Skip to site content

IHS Acknowledges Social Workers Across Indian Country

by Lt. Cmdr. Monique Richards, National Lead, Zero Suicide Initiative, Indian Health Service

In 1984, President Ronald Reagan officially designated March as National Professional Social Work Month. The National Association of Social Workers sponsors the month-long campaign to increase public understanding of the profession while building pride among social workers. This year’s theme, “The Time is Right for Social Work,” highlights how social workers have enriched our society for more than a century and how their services continue be needed today. Currently, there are more than 700,000 social workers nationwide working in various settings, including schools, hospitals, mental health centers, nonprofits, corporations, the military, and in local, state, and federal government.

During the COVID-19 pandemic, we want to especially highlight how social workers, like other health professionals, have worked tirelessly on the frontlines and have remained flexible in providing behavioral health services, handing out masks, organizing COVID-19 test sites, and advocating for underprivileged populations to receive vaccinations.

In recognition of Social Work Month, the Indian Health Service wants to acknowledge and recognize all the social workers across Indian Country for their impactful work and dedication to raise the physical, mental, social, and spiritual health of American Indians and Alaska Natives to the highest level. This is an excellent opportunity to recognize leaders that have made a positive impact on improving the health and wellbeing of Native people. These social work champions mirror the core values outlined by the National Association of Social Workers: service; social justice; dignity and worth of the person; the importance of human relationships; integrity; and competence. They have worked tirelessly to protect tribal sovereignty and sound the alarm on Native health inequities and disparities.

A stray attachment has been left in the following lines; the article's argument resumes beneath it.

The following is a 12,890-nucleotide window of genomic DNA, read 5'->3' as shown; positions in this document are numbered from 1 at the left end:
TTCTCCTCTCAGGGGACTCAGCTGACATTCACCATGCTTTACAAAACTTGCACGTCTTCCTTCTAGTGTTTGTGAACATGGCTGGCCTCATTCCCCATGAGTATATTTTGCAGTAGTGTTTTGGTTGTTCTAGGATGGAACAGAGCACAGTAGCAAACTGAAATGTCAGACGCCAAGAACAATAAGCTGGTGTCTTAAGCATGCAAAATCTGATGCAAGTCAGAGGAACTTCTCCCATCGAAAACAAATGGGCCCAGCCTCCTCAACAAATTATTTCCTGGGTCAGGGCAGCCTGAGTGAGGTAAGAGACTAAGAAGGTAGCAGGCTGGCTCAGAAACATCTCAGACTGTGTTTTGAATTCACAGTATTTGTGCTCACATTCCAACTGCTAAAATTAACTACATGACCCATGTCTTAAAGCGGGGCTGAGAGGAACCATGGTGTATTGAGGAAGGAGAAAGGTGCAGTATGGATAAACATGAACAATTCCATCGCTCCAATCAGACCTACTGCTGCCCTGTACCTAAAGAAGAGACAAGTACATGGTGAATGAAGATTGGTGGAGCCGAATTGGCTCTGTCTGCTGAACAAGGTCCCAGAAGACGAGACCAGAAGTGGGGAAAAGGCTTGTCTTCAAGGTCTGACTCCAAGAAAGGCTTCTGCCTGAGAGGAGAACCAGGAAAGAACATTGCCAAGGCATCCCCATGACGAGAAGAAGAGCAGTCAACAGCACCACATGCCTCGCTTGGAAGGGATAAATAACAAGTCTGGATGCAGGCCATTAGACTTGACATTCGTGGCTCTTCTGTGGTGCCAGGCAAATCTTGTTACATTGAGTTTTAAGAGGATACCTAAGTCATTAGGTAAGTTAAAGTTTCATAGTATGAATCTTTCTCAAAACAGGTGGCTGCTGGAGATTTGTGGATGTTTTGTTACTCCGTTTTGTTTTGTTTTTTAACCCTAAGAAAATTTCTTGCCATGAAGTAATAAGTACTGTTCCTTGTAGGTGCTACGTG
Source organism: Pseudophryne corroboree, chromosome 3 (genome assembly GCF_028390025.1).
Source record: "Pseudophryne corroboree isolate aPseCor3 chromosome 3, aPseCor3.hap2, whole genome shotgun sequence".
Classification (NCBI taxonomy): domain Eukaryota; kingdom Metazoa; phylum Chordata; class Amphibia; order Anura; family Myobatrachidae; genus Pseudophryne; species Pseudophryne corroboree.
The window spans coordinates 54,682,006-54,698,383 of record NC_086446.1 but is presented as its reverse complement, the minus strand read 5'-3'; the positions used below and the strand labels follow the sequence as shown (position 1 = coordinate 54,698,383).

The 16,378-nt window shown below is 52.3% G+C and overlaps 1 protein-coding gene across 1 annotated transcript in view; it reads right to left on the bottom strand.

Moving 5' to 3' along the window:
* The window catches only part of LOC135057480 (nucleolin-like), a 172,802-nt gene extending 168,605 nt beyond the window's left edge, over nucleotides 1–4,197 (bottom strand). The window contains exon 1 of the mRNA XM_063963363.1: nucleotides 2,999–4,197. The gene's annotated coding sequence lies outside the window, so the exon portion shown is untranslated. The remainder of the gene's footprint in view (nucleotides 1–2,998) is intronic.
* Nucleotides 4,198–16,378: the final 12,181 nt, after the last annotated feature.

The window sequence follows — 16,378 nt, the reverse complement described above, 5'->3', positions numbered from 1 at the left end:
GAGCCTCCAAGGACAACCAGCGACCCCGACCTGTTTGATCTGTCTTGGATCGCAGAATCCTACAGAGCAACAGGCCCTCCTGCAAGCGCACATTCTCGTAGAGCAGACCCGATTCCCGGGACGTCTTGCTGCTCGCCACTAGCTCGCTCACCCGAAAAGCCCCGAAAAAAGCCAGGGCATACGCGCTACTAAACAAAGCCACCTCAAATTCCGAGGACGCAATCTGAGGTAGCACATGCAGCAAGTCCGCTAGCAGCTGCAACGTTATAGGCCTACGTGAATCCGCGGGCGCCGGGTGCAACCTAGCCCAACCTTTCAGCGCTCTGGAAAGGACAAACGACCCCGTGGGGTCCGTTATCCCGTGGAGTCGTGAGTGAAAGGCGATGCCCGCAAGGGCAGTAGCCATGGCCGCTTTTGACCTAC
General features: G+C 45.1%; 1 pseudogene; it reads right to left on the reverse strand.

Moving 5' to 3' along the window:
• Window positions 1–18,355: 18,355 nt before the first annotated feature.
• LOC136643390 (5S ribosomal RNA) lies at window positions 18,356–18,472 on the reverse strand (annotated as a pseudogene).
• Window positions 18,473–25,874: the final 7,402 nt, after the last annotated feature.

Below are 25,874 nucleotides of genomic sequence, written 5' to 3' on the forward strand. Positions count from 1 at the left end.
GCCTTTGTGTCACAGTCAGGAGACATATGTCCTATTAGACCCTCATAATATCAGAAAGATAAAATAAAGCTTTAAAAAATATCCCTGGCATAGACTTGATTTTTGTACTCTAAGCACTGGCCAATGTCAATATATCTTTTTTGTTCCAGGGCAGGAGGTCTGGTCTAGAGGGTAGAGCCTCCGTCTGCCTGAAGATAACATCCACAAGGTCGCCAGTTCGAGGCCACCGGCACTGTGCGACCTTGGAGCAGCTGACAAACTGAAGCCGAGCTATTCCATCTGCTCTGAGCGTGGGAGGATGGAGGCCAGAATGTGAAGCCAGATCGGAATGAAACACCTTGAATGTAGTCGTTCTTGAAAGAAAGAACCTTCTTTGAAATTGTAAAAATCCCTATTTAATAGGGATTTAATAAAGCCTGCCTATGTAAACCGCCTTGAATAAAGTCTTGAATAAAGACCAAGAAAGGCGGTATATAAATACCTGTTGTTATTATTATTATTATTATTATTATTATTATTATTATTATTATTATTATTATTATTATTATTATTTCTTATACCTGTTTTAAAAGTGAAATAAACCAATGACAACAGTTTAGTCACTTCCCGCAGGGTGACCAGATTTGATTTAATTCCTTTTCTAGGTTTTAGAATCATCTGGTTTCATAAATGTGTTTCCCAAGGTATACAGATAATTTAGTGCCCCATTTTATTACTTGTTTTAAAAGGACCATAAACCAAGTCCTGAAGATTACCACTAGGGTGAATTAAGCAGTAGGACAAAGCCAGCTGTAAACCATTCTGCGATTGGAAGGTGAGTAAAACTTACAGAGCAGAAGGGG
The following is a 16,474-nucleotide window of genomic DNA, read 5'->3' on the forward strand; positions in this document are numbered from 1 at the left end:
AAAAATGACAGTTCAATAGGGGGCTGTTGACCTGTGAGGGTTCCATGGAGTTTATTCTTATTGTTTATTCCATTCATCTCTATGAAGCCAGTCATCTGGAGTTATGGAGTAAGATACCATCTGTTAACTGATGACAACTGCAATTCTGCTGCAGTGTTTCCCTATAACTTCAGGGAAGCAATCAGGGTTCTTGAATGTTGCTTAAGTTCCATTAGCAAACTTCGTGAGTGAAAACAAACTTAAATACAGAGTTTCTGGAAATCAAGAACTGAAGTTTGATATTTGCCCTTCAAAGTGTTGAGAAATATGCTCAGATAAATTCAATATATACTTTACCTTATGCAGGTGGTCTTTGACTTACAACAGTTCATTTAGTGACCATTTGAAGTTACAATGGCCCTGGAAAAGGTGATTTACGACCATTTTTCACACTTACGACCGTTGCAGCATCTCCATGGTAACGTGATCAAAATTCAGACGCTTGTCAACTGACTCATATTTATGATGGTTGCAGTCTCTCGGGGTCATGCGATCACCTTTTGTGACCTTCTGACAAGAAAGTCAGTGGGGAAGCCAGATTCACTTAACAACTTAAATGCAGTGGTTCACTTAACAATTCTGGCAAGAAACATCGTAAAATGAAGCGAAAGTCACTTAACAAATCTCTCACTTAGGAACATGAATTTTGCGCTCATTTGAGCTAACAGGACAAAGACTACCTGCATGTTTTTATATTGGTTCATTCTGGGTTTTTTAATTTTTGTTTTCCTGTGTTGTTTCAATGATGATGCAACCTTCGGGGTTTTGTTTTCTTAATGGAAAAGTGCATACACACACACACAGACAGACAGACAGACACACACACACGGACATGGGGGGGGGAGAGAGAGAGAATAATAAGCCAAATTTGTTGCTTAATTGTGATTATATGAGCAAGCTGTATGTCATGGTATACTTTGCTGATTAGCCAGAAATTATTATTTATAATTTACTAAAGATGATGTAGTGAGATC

Lastly, as the social work profession continues to be at the forefront in addressing health disparities and improving the quality of life of all Americans, we encourage everyone to take a moment to celebrate the social work profession, as “The Time is Right for Social Work!”

To learn more about programs and training opportunities led by numerous social workers within the agency, visit the IHS Division of Behavioral Health website.

Lt. Cmdr. Monique Richards, National Lead, Zero Suicide Initiative, Indian Health Service

Lt. Cmdr. Monique Richards is a United States Public Health Service officer who serves as the national lead for the Zero Suicide Initiative at the Indian Health Service. She holds a Master of Social Work from Howard University and is a practicing licensed independent clinical social worker.